Ben Nicholson

February 1956 (menhir)

1956

In the early 1930s, Ben Nicholson began carving reliefs. By 1934 they were composed of circular and rectilinear elements that he painted white. When Nicholson returned to this expressive form in the mid-1950s, his reliefs became subtly varied in coloration and texture. The present example is particularly severe. The absence of curved or diagonal lines recalls the work of Piet Mondrian, whom Nicholson knew and admired. The muted, chalky color evokes early Italian Renaissance frescoes and shards of classical pottery. The parenthetical menhir in the title refers to the simple prehistoric stone slabs, an association reinforced by the vertical format and the hewn monochromatic surface of the board. The seemingly simple balance of shape, proportion, and placement is skillfully achieved to produce a work of austere harmony.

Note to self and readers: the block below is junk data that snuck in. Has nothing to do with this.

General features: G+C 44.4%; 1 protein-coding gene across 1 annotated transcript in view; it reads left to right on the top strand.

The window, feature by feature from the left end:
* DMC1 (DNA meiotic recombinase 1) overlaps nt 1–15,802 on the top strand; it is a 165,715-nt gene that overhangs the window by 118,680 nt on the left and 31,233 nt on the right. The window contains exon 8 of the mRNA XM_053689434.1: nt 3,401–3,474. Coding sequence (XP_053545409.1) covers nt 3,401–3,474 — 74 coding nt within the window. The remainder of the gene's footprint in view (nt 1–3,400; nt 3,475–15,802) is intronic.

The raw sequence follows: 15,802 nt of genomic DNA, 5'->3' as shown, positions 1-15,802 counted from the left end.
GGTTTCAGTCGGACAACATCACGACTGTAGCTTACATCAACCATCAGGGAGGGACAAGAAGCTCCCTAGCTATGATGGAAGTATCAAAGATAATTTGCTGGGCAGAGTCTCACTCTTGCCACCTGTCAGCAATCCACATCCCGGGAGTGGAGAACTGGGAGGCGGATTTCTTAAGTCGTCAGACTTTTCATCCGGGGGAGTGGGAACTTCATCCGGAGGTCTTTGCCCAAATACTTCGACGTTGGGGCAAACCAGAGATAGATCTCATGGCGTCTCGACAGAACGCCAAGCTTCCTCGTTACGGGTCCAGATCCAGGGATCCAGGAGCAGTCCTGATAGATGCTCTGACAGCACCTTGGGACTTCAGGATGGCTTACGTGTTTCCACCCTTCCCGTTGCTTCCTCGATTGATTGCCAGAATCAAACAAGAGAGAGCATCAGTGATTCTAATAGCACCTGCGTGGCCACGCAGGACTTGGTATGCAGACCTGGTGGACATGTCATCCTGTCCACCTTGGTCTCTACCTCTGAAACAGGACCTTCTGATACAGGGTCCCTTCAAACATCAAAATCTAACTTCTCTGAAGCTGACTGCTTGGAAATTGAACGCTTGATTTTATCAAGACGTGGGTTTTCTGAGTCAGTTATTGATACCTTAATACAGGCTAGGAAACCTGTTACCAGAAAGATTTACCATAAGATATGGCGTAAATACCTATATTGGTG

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Artist Ben Nicholson
Date 1956
Medium Oil (and ink?) on board
Dimensions 99.4 x 30 cm
Credit line Peggy Guggenheim Collection, Venice (Solomon R. Guggenheim Foundation, New York)
Accession 76.2553 PG 46
Collection Peggy Guggenheim Collection
Type Painting

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